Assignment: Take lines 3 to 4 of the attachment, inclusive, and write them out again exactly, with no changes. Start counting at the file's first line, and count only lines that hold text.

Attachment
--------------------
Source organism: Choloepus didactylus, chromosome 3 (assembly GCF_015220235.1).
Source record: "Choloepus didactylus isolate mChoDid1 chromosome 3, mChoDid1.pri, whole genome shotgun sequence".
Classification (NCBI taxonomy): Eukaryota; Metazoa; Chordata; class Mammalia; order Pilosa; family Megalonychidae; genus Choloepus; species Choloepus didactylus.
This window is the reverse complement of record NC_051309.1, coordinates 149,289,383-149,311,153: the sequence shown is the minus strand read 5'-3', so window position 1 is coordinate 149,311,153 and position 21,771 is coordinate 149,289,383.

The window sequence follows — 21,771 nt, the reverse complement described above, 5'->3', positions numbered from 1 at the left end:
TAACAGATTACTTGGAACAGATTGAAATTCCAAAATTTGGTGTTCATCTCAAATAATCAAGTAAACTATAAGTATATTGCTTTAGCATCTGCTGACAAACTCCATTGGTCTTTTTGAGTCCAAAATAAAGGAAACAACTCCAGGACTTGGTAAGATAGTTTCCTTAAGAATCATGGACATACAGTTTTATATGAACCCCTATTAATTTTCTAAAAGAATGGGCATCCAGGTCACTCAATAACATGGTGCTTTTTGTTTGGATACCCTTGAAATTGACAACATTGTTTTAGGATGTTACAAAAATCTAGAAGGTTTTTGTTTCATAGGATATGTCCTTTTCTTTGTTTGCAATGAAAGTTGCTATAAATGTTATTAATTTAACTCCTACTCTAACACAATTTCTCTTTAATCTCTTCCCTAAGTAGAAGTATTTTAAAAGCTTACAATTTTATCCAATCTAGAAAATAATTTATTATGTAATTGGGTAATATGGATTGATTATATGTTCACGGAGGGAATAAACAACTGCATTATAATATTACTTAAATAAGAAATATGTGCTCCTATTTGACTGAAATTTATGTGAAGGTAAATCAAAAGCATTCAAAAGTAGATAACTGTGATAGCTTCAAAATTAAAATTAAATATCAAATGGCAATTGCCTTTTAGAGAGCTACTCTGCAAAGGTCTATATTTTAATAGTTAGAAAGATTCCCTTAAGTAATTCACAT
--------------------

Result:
Classification (NCBI taxonomy): Eukaryota; Metazoa; Chordata; class Mammalia; order Pilosa; family Megalonychidae; genus Choloepus; species Choloepus didactylus.
This window is the reverse complement of record NC_051309.1, coordinates 149,289,383-149,311,153: the sequence shown is the minus strand read 5'-3', so window position 1 is coordinate 149,311,153 and position 21,771 is coordinate 149,289,383.